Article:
20.3: Medical and behavioural history
The information noted in the following two subsections for living and deceased donors should be reviewed by the designated clinician who is familiar with the relevant standards in the field of tissue banking (see Chapter 19).
20.3.1: For living donors
Medical and behavioural history must be sought by appropriately trained professionals and in compliance with the following guidance.
- Information may be obtained from the donor by either face-to-face interview or by recorded telephone interview by appropriately trained tissue bank staff. This must allow for the exclusion of lifestyle infectious risks. During interviews, a mechanism should be in place to ensure that confidentiality is maximised.
- The interview must be conducted while the donor is free from the effect of anaesthetic, hypnotic or narcotic medication. The donor must be mentally competent to give an accurate history.
- If the medical interview is not done at the time of admission for surgery, a system must be in place to capture any relevant medical and behavioural history changes that may occur in the interval between interview and donation.
- A standard questionnaire to elicit the medical and behavioural history must be used.
- Donors should be selected according to the JPAC Donor Selection Guidelines.1
- The completed questionnaire must be retained as part of the tissue bank donor record.
- The medical records, if available, must be consulted to review the medical and behavioural history and the medical examination.
Further medical history may be sought, where appropriate, from:
- the general practitioner
- any other relevant medical personnel.
20.3.2: For deceased donors
The cause of death and the medical and behavioural history should elicit whether the donor meets the selection criteria outlined in the JPAC Donor Selection Guidelines.1 Modifications for the behavioural and medical history questions may be needed when accepting paediatric donors. Where the deceased donor is less than 18 months of age, or breast fed within the 12-month period prior to donation, the mother’s risk for transmissible disease must also be evaluated. Information must be sought from the following sources by appropriately trained professionals and must be documented using a standard form:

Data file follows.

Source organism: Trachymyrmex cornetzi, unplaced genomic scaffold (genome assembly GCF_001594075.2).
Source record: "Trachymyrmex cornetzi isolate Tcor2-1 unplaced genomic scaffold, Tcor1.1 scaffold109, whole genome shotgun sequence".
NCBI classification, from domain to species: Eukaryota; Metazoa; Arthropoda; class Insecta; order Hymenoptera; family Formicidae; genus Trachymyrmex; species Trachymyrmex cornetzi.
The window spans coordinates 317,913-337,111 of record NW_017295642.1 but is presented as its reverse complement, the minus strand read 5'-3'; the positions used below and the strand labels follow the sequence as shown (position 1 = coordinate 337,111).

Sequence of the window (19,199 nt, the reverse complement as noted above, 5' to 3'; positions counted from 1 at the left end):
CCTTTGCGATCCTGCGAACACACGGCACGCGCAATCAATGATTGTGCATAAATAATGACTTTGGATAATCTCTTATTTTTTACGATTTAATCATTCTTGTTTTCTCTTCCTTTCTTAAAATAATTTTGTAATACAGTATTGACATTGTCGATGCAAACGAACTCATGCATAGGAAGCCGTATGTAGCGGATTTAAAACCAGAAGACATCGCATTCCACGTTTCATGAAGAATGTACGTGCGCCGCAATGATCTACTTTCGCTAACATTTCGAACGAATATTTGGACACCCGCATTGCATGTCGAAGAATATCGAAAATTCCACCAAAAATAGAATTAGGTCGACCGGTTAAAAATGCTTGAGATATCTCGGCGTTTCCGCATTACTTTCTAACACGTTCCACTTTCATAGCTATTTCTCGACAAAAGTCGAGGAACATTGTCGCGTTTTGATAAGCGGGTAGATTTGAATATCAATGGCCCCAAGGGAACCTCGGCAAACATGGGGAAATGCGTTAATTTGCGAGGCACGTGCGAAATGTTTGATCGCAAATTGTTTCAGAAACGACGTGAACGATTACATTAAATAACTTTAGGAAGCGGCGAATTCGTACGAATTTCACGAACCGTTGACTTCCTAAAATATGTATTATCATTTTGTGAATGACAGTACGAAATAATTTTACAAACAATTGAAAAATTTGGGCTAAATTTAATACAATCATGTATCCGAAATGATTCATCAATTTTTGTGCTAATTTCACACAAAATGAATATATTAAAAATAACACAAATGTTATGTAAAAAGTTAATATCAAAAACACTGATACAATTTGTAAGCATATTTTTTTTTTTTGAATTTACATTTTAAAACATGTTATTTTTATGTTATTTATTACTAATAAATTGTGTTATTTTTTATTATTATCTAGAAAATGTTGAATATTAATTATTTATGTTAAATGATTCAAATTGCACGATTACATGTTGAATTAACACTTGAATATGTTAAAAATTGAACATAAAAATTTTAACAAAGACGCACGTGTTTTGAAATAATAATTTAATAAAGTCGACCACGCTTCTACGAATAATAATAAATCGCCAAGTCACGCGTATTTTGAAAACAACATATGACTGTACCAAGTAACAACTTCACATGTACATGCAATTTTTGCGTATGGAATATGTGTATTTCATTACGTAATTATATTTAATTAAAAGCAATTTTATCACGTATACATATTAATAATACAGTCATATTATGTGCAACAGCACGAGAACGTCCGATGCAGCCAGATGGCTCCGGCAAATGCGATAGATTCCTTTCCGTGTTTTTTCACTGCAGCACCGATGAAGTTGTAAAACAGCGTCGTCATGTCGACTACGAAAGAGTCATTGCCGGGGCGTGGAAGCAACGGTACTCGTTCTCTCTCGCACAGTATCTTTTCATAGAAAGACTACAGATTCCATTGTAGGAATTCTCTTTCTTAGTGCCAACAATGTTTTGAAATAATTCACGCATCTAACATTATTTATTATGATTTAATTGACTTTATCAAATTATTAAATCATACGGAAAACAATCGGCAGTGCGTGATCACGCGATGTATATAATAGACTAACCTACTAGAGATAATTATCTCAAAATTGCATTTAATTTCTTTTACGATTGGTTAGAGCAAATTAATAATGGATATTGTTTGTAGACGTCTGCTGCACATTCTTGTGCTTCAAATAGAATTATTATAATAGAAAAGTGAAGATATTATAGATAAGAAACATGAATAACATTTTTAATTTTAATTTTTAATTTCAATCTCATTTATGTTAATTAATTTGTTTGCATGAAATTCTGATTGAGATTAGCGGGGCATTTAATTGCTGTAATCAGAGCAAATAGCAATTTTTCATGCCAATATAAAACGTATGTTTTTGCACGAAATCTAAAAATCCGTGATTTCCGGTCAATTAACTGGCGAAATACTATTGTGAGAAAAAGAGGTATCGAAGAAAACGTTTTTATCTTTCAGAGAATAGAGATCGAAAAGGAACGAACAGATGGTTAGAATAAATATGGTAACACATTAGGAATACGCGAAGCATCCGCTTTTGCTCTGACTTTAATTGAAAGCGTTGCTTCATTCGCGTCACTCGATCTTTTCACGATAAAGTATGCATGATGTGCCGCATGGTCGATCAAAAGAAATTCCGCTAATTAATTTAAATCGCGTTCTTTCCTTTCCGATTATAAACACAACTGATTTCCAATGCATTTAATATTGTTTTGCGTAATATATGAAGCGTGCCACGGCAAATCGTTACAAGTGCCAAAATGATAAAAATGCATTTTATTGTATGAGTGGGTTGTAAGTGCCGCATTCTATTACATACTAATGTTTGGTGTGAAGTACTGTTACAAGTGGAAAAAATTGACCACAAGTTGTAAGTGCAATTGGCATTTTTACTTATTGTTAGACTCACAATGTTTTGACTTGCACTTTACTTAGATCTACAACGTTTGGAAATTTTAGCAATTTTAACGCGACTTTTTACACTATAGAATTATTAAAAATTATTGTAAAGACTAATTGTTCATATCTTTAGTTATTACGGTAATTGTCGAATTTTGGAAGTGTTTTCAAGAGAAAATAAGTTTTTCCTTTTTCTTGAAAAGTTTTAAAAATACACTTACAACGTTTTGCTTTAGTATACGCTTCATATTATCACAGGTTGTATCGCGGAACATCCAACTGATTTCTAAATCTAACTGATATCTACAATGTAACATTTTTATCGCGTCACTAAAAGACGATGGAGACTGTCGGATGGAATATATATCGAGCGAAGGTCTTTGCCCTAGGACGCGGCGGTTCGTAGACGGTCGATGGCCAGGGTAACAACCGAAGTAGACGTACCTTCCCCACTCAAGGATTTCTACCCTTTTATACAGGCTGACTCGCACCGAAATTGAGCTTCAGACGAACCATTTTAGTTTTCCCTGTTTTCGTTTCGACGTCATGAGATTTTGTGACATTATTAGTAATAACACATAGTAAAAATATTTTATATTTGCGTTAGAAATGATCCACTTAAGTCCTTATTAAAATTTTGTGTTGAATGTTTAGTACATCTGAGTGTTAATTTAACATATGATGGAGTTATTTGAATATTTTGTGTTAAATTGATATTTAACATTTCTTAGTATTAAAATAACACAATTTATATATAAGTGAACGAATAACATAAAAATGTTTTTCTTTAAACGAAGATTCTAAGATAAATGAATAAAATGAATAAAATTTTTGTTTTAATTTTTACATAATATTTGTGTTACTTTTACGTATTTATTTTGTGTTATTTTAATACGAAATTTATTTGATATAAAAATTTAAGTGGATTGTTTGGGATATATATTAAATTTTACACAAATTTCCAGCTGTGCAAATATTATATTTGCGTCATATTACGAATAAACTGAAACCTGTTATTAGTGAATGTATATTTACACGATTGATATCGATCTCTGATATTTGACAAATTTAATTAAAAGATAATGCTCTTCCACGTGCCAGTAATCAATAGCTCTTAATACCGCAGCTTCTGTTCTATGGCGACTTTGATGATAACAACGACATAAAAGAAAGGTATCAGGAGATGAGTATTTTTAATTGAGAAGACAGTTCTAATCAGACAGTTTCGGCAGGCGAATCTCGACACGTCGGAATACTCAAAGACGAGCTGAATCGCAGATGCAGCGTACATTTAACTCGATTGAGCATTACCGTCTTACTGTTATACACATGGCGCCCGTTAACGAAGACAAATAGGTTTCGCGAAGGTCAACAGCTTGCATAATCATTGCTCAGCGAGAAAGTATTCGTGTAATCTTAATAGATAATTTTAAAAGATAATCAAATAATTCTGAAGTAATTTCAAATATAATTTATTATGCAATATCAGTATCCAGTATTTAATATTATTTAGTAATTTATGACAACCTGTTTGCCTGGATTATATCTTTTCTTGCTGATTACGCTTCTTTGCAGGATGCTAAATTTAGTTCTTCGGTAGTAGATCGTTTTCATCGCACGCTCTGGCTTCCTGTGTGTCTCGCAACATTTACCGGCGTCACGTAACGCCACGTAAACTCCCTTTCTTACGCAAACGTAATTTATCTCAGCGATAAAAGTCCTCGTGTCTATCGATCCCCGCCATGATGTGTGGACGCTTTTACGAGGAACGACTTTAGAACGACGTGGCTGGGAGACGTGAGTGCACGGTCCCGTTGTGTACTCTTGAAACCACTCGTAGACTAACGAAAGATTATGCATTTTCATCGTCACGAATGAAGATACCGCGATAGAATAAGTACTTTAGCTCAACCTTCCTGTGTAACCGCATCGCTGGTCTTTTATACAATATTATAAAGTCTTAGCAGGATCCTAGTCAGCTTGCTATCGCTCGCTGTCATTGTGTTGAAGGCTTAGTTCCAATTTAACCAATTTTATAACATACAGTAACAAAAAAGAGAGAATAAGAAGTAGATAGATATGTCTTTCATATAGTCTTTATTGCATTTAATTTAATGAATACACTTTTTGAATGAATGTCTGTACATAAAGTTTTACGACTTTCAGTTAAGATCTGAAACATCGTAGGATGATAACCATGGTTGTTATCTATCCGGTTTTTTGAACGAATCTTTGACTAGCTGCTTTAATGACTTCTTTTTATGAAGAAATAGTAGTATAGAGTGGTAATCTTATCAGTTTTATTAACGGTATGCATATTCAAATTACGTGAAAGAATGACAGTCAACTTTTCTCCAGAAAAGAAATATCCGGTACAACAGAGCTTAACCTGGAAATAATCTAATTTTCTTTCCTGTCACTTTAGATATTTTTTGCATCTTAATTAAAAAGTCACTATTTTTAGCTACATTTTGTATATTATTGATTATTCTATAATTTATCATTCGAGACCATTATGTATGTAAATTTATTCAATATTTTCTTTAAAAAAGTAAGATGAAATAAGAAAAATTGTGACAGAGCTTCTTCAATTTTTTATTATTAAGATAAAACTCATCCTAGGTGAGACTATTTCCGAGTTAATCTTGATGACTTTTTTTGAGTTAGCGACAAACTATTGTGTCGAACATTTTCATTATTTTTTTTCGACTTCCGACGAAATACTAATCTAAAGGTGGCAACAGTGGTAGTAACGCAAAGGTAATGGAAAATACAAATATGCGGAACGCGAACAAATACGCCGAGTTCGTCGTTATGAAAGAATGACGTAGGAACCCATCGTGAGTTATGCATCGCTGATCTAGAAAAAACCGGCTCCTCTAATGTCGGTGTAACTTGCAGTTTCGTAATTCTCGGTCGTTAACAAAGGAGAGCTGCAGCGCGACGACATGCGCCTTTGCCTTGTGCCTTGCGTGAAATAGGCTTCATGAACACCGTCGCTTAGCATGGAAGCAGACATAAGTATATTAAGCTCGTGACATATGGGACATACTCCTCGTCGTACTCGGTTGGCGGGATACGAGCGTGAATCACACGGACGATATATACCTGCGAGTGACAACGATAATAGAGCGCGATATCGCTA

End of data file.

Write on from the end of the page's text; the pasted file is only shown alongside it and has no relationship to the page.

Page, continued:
- The donor’s next of kin or other person identified as the most likely to be in possession of relevant information.
- The medical notes if the donor was admitted to hospital prior to death.
- The general practitioner.
- The post-mortem (where one is undertaken). If no post-mortem is undertaken, the cause of death of the donor, as ascertained from the medical notes, must be documented in the tissue bank donor record.
A record must be made of how the donor was identified (e.g. toe tag, wristband) and by whom.
The deceased donor’s external appearance should be thoroughly examined at the time of retrieval. The appearance must be documented with respect to the donor’s medical and behavioural history, including the presence of any obvious medical intervention, scars, tattoos, skin or mucosal lesions, jaundice, infection, trauma or needle tracks.
The date and time of death must be documented, and where applicable the time the body was refrigerated.